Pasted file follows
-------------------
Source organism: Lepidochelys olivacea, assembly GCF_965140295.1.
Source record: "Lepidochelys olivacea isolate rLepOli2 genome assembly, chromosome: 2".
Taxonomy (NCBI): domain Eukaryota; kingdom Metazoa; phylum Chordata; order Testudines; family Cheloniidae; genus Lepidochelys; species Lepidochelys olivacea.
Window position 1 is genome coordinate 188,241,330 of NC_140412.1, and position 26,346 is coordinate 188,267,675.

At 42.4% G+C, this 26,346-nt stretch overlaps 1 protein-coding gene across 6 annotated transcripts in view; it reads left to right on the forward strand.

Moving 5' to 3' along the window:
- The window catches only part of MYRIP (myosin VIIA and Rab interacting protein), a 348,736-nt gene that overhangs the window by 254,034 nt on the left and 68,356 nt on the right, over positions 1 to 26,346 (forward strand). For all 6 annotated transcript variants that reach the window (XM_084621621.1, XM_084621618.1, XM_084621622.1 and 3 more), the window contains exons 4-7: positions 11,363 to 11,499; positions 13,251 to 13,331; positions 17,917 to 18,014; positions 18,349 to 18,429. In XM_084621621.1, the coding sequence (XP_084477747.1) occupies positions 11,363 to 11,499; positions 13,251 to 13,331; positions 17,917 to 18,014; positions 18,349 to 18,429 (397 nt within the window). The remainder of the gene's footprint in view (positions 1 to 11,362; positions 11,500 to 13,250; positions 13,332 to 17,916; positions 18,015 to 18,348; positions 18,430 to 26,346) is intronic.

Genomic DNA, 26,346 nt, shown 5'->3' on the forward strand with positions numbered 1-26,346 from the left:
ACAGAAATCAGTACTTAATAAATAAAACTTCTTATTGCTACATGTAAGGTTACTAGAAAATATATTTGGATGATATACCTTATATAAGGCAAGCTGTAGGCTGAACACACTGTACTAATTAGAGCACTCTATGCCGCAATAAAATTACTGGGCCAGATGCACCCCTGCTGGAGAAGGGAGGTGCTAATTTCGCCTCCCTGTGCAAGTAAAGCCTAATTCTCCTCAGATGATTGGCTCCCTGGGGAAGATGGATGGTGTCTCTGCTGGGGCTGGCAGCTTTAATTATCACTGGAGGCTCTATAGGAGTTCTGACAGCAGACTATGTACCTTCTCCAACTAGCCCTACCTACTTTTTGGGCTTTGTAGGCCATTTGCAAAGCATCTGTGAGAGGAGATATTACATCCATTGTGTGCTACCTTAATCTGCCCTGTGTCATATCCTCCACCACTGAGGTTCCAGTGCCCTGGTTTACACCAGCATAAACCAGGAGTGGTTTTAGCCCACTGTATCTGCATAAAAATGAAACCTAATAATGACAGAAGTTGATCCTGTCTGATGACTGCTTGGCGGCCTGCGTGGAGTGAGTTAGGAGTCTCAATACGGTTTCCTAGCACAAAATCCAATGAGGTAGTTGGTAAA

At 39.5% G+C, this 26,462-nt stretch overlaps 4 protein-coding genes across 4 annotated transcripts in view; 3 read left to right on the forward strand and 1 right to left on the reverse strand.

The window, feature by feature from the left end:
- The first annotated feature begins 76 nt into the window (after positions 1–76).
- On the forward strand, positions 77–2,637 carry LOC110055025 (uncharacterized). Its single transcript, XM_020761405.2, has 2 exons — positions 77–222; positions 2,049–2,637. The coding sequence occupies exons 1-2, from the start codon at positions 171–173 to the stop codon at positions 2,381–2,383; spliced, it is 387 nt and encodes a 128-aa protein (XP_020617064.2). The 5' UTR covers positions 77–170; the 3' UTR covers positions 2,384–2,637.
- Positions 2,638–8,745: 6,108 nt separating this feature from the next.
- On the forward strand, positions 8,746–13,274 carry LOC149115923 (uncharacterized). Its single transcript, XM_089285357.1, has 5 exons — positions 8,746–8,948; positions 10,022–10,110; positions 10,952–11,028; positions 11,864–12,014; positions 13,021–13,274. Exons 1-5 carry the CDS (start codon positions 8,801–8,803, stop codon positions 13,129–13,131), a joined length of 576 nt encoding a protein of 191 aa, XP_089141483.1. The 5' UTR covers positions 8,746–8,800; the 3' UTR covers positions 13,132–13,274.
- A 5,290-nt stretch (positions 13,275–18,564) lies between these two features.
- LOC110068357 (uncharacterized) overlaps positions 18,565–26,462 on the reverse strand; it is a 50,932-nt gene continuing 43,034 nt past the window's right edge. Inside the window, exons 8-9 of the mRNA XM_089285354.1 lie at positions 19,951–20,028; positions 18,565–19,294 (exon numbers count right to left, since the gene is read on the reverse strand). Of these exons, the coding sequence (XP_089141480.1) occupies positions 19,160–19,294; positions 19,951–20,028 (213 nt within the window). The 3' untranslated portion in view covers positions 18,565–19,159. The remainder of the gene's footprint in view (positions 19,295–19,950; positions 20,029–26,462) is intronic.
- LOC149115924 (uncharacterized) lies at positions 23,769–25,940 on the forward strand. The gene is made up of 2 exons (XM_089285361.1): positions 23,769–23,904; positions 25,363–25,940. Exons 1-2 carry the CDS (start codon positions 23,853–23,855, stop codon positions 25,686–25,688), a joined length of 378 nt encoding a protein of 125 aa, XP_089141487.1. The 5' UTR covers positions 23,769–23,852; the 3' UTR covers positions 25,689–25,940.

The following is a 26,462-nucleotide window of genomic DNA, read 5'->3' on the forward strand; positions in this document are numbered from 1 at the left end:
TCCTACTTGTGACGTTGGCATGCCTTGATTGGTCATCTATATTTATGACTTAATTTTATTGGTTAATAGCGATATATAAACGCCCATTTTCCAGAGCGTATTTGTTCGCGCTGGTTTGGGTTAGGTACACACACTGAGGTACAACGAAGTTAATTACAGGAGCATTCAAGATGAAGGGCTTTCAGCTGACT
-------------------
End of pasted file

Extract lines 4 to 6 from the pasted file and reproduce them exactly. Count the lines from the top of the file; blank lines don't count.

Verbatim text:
Window position 1 is genome coordinate 188,241,330 of NC_140412.1, and position 26,346 is coordinate 188,267,675.

At 42.4% G+C, this 26,346-nt stretch overlaps 1 protein-coding gene across 6 annotated transcripts in view; it reads left to right on the forward strand.

Moving 5' to 3' along the window: